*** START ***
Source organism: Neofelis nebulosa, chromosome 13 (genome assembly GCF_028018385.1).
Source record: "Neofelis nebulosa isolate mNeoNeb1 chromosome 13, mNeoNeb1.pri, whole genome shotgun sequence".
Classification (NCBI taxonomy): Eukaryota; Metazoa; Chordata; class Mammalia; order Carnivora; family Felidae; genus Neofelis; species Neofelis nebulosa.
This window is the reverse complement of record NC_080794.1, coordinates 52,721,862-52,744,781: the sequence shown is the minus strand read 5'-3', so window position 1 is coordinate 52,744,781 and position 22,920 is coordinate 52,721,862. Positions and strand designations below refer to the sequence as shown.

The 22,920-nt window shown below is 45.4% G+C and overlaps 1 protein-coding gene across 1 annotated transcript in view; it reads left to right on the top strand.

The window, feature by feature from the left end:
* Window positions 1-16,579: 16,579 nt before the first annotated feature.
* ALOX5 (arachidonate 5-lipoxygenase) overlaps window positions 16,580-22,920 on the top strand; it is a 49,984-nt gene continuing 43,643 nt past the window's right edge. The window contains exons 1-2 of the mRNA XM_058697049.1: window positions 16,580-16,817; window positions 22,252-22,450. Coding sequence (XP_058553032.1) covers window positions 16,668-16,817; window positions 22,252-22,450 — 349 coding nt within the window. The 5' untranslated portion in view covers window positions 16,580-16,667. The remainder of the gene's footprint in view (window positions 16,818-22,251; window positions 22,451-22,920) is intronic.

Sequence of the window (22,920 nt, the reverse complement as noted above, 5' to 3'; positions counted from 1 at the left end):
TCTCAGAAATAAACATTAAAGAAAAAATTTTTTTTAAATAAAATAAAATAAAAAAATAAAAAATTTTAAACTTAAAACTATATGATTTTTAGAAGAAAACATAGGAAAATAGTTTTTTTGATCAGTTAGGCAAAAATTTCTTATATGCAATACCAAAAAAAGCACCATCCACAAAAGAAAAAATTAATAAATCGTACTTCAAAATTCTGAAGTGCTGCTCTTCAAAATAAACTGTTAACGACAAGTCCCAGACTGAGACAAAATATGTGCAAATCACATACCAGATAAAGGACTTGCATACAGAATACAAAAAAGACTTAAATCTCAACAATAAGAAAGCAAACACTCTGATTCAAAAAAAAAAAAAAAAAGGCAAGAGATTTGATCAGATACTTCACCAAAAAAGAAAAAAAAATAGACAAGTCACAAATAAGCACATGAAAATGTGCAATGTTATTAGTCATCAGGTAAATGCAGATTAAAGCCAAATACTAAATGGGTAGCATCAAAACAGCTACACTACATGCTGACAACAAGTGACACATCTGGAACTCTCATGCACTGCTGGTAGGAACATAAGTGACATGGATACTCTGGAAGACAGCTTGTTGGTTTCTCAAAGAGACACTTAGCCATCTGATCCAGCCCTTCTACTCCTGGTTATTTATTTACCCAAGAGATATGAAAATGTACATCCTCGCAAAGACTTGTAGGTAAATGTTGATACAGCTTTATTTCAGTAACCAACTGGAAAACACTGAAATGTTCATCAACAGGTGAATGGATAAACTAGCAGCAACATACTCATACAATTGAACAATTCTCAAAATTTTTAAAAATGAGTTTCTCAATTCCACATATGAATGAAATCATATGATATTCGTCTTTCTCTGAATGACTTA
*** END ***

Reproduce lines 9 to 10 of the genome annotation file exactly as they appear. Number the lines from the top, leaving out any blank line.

Sequence of the window (22,920 nt, the reverse complement as noted above, 5' to 3'; positions counted from 1 at the left end):
TCTCAGAAATAAACATTAAAGAAAAAATTTTTTTTAAATAAAATAAAATAAAAAAATAAAAAATTTTAAACTTAAAACTATATGATTTTTAGAAGAAAACATAGGAAAATAGTTTTTTTGATCAGTTAGGCAAAAATTTCTTATATGCAATACCAAAAAAAGCACCATCCACAAAAGAAAAAATTAATAAATCGTACTTCAAAATTCTGAAGTGCTGCTCTTCAAAATAAACTGTTAACGACAAGTCCCAGACTGAGACAAAATATGTGCAAATCACATACCAGATAAAGGACTTGCATACAGAATACAAAAAAGACTTAAATCTCAACAATAAGAAAGCAAACACTCTGATTCAAAAAAAAAAAAAAAAAGGCAAGAGATTTGATCAGATACTTCACCAAAAAAGAAAAAAAAATAGACAAGTCACAAATAAGCACATGAAAATGTGCAATGTTATTAGTCATCAGGTAAATGCAGATTAAAGCCAAATACTAAATGGGTAGCATCAAAACAGCTACACTACATGCTGACAACAAGTGACACATCTGGAACTCTCATGCACTGCTGGTAGGAACATAAGTGACATGGATACTCTGGAAGACAGCTTGTTGGTTTCTCAAAGAGACACTTAGCCATCTGATCCAGCCCTTCTACTCCTGGTTATTTATTTACCCAAGAGATATGAAAATGTACATCCTCGCAAAGACTTGTAGGTAAATGTTGATACAGCTTTATTTCAGTAACCAACTGGAAAACACTGAAATGTTCATCAACAGGTGAATGGATAAACTAGCAGCAACATACTCATACAATTGAACAATTCTCAAAATTTTTAAAAATGAGTTTCTCAATTCCACATATGAATGAAATCATATGATATTCGTCTTTCTCTGAATGACTTA